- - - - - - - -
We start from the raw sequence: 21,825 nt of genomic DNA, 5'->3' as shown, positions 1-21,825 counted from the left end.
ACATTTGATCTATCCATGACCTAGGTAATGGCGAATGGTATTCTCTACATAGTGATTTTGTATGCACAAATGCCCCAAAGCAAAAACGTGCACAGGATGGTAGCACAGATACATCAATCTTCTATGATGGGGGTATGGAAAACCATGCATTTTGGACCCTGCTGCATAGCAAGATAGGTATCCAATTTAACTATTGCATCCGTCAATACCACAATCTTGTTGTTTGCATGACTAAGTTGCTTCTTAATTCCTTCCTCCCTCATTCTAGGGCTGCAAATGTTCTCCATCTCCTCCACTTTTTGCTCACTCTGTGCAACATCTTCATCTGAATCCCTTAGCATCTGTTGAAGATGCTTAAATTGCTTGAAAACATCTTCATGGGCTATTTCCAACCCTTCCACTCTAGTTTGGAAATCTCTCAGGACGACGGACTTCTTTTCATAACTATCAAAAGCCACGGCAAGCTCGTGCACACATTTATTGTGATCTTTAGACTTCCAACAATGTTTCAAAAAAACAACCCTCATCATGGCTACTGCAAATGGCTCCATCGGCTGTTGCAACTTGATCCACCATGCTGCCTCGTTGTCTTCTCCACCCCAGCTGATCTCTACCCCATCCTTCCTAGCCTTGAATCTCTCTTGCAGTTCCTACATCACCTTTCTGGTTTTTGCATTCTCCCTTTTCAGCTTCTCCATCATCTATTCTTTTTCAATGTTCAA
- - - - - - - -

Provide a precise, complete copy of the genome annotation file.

We start from the raw sequence: 21,825 nt of genomic DNA, 5'->3' as shown, positions 1-21,825 counted from the left end.
ACATTTGATCTATCCATGACCTAGGTAATGGCGAATGGTATTCTCTACATAGTGATTTTGTATGCACAAATGCCCCAAAGCAAAAACGTGCACAGGATGGTAGCACAGATACATCAATCTTCTATGATGGGGGTATGGAAAACCATGCATTTTGGACCCTGCTGCATAGCAAGATAGGTATCCAATTTAACTATTGCATCCGTCAATACCACAATCTTGTTGTTTGCATGACTAAGTTGCTTCTTAATTCCTTCCTCCCTCATTCTAGGGCTGCAAATGTTCTCCATCTCCTCCACTTTTTGCTCACTCTGTGCAACATCTTCATCTGAATCCCTTAGCATCTGTTGAAGATGCTTAAATTGCTTGAAAACATCTTCATGGGCTATTTCCAACCCTTCCACTCTAGTTTGGAAATCTCTCAGGACGACGGACTTCTTTTCATAACTATCAAAAGCCACGGCAAGCTCGTGCACACATTTATTGTGATCTTTAGACTTCCAACAATGTTTCAAAAAAACAACCCTCATCATGGCTACTGCAAATGGCTCCATCGGCTGTTGCAACTTGATCCACCATGCTGCCTCGTTGTCTTCTCCACCCCAGCTGATCTCTACCCCATCCTTCCTAGCCTTGAATCTCTCTTGCAGTTCCTACATCACCTTTCTGGTTTTTGCATTCTCCCTTTTCAGCTTCTCCATCATCTATTCTTTTTCAATGTTCAA